Ceramics and Wood

Posted by on Oct 30, 2015 in Ceramics | Comments Off on Ceramics and Wood

At a glance, they might not appear to be two materials which could be combined to make something useful. Ceramics are generally fragile and prone to chipping, while wood is one of the most flammable things in the world and sometimes difficult to work with due to its density, as in the case of ebony wood. However, it’s possible to not only craft these two materials together, but also to get something of utility from the process. For a few minutes, let’s take a closer look at ceramics and wood, along with what can be made from these two things.

Have you ever heard of ceramic spoons? You can find different varieties of these if you really look. For instance, Chinese soup spoons are rather large spoons made entirely from ceramic ingredients, sometimes with rice fired in the mold to lend decoration to the item. In Europe and much of the Western world, ceramic spoons still come with ceramic bowls at the end of the handle, but the handles are actually made from some sort of durable, dense wood instead. They look a fair bit different, but it doesn’t do much to make them less fragile. Sometimes they are called bread spoons too.

It might seem counter intuitive to the flammable nature of wood, but the material can be combined with a ceramic cup shape to create a candleholder or candle stand if you prefer. The ceramic nub attached to the block of wood prevents the fire from ever touching it, so the whole wood burning thing isn’t such an issue. You can find good examples of these online with ease. Cutting the wooden bases from whole logs would be easy enough with a splitter to break the wood first. It may not be practical, but you can look at http://logsplitterpro.com/ to see more about these devices.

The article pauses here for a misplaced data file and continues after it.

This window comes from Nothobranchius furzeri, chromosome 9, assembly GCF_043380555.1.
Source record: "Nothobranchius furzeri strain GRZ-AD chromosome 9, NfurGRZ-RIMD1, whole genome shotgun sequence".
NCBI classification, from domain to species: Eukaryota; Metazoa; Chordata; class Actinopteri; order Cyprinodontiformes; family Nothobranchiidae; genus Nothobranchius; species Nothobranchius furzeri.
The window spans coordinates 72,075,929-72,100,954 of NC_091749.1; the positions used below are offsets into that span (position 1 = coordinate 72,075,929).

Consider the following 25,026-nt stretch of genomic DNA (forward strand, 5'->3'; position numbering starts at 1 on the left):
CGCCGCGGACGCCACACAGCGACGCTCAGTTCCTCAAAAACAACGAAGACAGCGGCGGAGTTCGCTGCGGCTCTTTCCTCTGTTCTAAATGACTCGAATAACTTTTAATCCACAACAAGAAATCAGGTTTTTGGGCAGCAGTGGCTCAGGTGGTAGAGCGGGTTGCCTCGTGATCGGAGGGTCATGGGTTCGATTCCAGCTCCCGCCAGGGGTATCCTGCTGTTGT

Because they break the wooden log into halves and can then further break those halves into smaller sections, log splitters are excellent for anyone who needs to process a great deal of wood quickly. You could even use one to cut a whole log into circles or discs rather than just splitting the thing right up the middle. A high quality gas log splitter would do the job as well as an electric model, though you could probably skip such devices and do the chopping yourself if you have a nice axe, saw and sander to work with.

As for other crafts which combine wood and ceramics, the list isn’t finished yet. One thing which hasn’t been covered yet though is how using wood as the fuel source when firing ceramics produces some high quality work just waiting to be finished. Also, it’s a bit less common in art, but there is a specific technique called trompe l’oeil which creates illusory 3D effects using different materials, often a combination of ceramic and wood parts to make the final piece. It’s kind of fascinating how many different ways ceramics and wood can be combined together to make something unique and new.